[ExI] few bits per second
bbenzai at yahoo.com
Sun Jun 27 10:23:24 UTC 2010
Ross Evans <ross.evans11 at gmail.com> wrote:
> All this is essentially pure speculation. We don't know how
> the brain
> encodes information, and as such to even talk in terms of
> bits and bytes is
> to fall foul of the assumption, that the brain can be
> shoehorned into a
> conceptual framework, that sees it deemed to be little more
> than a digital
You're right of course that we currently have to speculate, but your assertion that "to even talk in terms of bits and bytes is
to fall foul of the assumption, that the brain can be shoehorned into a conceptual framework, that sees it deemed to be little more than a digital computer." is missing the point, I feel.
I doubt that anyone seriously claims that the brain is 'little more than a digital computer', although it does display some signs of digital encoding. The point is that digital computers can emulate non-digital systems to an arbitrary degree of precision (given enough processing power and memory), and we don't currently know how much precision and how much memory will be needed to emulate a human brain. The estimates being thrown about are 'digital-equivalents', because talking in terms of bits is a very convenient way to quantify information.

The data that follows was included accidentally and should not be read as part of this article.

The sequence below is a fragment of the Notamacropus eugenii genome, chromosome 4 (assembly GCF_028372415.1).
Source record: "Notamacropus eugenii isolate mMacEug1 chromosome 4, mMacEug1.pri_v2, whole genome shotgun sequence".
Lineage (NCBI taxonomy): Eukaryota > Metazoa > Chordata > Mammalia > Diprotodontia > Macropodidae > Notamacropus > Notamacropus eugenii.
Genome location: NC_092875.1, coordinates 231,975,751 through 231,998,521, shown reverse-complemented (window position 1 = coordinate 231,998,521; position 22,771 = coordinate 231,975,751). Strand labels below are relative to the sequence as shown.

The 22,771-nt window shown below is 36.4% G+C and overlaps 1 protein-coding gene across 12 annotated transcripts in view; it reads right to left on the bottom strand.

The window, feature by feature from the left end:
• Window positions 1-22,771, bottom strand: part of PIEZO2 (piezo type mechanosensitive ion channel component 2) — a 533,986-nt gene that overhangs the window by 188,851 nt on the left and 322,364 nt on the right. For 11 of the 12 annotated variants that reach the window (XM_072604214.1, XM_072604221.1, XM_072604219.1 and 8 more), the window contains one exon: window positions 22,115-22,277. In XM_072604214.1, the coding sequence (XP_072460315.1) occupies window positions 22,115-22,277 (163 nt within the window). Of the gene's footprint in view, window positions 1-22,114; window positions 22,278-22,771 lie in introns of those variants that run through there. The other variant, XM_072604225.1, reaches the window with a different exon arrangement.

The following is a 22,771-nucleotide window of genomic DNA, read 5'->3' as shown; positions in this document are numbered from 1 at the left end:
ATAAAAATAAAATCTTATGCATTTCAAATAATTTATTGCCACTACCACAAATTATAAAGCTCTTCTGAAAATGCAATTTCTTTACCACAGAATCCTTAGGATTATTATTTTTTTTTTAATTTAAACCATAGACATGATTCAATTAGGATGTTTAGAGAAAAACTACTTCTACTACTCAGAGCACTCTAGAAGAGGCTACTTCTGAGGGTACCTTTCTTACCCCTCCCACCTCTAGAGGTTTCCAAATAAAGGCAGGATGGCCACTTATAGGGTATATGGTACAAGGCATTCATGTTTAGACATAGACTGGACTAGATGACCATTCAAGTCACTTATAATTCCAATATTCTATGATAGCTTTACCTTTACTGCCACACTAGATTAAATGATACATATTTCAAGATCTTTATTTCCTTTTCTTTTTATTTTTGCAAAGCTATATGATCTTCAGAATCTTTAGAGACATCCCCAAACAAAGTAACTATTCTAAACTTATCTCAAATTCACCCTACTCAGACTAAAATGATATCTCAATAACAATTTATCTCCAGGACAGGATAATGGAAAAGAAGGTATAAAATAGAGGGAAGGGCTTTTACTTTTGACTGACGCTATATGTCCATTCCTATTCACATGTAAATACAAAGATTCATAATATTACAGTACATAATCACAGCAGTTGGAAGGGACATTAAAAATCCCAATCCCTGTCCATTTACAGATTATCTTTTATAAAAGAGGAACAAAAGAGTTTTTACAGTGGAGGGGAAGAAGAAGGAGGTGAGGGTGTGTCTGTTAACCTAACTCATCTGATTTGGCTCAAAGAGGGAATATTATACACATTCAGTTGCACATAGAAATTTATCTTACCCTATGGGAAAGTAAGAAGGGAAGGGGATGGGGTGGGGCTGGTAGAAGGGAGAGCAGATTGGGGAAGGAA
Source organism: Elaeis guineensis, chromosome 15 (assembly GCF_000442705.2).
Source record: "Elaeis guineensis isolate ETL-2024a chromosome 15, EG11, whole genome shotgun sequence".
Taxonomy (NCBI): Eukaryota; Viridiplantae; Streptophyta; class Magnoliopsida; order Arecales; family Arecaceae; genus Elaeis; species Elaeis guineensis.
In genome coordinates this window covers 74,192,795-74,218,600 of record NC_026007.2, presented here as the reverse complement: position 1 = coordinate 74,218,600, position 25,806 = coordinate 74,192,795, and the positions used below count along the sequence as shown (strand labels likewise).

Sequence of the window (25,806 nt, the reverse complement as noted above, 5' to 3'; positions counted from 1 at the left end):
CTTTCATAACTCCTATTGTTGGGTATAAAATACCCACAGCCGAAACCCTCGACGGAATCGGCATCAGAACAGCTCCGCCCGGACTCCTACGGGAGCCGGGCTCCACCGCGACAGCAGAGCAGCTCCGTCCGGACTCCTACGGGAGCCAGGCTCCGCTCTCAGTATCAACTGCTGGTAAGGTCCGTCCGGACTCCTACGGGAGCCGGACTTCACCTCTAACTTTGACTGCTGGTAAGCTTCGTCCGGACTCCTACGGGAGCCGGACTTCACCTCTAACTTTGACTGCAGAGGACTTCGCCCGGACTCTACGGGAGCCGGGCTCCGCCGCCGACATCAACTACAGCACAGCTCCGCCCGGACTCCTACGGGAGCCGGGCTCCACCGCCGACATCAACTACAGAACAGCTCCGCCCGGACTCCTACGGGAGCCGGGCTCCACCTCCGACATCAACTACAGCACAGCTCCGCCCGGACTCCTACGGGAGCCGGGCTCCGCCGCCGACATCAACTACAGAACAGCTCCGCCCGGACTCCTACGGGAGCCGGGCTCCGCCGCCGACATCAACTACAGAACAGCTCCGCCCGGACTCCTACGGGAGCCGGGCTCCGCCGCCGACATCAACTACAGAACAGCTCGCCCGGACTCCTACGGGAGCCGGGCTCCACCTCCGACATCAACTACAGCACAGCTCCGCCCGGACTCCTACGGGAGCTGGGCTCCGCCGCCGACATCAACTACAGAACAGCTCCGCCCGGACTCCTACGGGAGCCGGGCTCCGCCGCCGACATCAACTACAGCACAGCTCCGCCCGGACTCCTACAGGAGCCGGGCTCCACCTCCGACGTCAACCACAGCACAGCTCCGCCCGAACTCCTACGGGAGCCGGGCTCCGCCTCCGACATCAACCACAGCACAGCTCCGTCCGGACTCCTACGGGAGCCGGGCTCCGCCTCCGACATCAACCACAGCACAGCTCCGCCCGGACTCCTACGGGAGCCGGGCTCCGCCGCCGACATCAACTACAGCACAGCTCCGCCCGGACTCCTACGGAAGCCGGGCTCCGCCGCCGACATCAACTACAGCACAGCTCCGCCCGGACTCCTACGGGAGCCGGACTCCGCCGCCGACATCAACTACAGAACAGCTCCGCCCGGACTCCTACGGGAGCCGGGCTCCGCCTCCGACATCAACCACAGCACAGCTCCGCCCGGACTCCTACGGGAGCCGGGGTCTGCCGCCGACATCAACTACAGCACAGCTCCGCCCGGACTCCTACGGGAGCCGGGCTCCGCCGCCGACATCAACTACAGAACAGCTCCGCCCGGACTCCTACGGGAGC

I expect that a working brain emulation will not just be 'a computer program', in the sense that a word-processor is. It will probably be an ecology of models of brain modules, which may themselves be interacting sets of smaller models - cortical columns, maybe - and only down at that level, or maybe lower down (individual cells, or even synapses) will you see anything like a computer program that deals in bits and bytes. The vast majority of a brain emulation will be at higher levels of abstraction.
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